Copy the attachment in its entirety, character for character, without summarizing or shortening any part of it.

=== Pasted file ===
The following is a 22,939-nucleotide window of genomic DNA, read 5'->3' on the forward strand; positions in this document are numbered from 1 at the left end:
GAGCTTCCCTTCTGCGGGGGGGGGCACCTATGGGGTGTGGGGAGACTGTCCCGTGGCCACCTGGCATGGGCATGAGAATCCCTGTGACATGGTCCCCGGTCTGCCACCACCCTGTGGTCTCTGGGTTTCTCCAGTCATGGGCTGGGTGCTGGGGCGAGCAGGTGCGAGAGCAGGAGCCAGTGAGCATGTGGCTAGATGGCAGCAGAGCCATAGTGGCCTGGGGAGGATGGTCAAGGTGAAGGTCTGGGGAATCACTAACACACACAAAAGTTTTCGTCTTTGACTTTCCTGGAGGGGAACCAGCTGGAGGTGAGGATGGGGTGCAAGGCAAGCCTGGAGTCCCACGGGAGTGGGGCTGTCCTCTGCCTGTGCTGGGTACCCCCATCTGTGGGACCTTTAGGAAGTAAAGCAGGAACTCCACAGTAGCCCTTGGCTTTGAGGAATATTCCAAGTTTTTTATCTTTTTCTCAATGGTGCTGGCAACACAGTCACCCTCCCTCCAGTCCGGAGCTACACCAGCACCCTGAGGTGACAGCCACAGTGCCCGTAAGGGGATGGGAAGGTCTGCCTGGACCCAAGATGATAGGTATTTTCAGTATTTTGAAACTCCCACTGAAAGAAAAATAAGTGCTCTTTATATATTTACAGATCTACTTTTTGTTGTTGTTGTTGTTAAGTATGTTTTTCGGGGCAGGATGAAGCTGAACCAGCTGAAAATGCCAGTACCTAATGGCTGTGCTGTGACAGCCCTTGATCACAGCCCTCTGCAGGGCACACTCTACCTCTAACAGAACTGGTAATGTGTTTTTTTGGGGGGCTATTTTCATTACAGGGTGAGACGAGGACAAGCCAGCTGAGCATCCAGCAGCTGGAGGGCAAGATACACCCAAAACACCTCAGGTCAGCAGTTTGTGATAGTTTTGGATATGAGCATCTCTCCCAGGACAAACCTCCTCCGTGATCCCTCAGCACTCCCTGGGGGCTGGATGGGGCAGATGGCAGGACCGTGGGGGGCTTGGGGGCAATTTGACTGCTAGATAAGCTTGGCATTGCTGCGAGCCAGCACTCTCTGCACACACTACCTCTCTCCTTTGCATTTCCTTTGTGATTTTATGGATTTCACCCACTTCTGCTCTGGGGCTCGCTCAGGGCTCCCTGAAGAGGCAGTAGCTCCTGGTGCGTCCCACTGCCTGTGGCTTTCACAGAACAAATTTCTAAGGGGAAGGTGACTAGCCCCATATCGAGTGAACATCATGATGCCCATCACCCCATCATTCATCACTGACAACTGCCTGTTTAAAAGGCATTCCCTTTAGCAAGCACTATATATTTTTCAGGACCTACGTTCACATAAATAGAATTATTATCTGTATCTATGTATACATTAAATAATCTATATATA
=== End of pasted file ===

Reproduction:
The following is a 22,939-nucleotide window of genomic DNA, read 5'->3' on the forward strand; positions in this document are numbered from 1 at the left end:
GAGCTTCCCTTCTGCGGGGGGGGGCACCTATGGGGTGTGGGGAGACTGTCCCGTGGCCACCTGGCATGGGCATGAGAATCCCTGTGACATGGTCCCCGGTCTGCCACCACCCTGTGGTCTCTGGGTTTCTCCAGTCATGGGCTGGGTGCTGGGGCGAGCAGGTGCGAGAGCAGGAGCCAGTGAGCATGTGGCTAGATGGCAGCAGAGCCATAGTGGCCTGGGGAGGATGGTCAAGGTGAAGGTCTGGGGAATCACTAACACACACAAAAGTTTTCGTCTTTGACTTTCCTGGAGGGGAACCAGCTGGAGGTGAGGATGGGGTGCAAGGCAAGCCTGGAGTCCCACGGGAGTGGGGCTGTCCTCTGCCTGTGCTGGGTACCCCCATCTGTGGGACCTTTAGGAAGTAAAGCAGGAACTCCACAGTAGCCCTTGGCTTTGAGGAATATTCCAAGTTTTTTATCTTTTTCTCAATGGTGCTGGCAACACAGTCACCCTCCCTCCAGTCCGGAGCTACACCAGCACCCTGAGGTGACAGCCACAGTGCCCGTAAGGGGATGGGAAGGTCTGCCTGGACCCAAGATGATAGGTATTTTCAGTATTTTGAAACTCCCACTGAAAGAAAAATAAGTGCTCTTTATATATTTACAGATCTACTTTTTGTTGTTGTTGTTGTTAAGTATGTTTTTCGGGGCAGGATGAAGCTGAACCAGCTGAAAATGCCAGTACCTAATGGCTGTGCTGTGACAGCCCTTGATCACAGCCCTCTGCAGGGCACACTCTACCTCTAACAGAACTGGTAATGTGTTTTTTTGGGGGGCTATTTTCATTACAGGGTGAGACGAGGACAAGCCAGCTGAGCATCCAGCAGCTGGAGGGCAAGATACACCCAAAACACCTCAGGTCAGCAGTTTGTGATAGTTTTGGATATGAGCATCTCTCCCAGGACAAACCTCCTCCGTGATCCCTCAGCACTCCCTGGGGGCTGGATGGGGCAGATGGCAGGACCGTGGGGGGCTTGGGGGCAATTTGACTGCTAGATAAGCTTGGCATTGCTGCGAGCCAGCACTCTCTGCACACACTACCTCTCTCCTTTGCATTTCCTTTGTGATTTTATGGATTTCACCCACTTCTGCTCTGGGGCTCGCTCAGGGCTCCCTGAAGAGGCAGTAGCTCCTGGTGCGTCCCACTGCCTGTGGCTTTCACAGAACAAATTTCTAAGGGGAAGGTGACTAGCCCCATATCGAGTGAACATCATGATGCCCATCACCCCATCATTCATCACTGACAACTGCCTGTTTAAAAGGCATTCCCTTTAGCAAGCACTATATATTTTTCAGGACCTACGTTCACATAAATAGAATTATTATCTGTATCTATGTATACATTAAATAATCTATATATA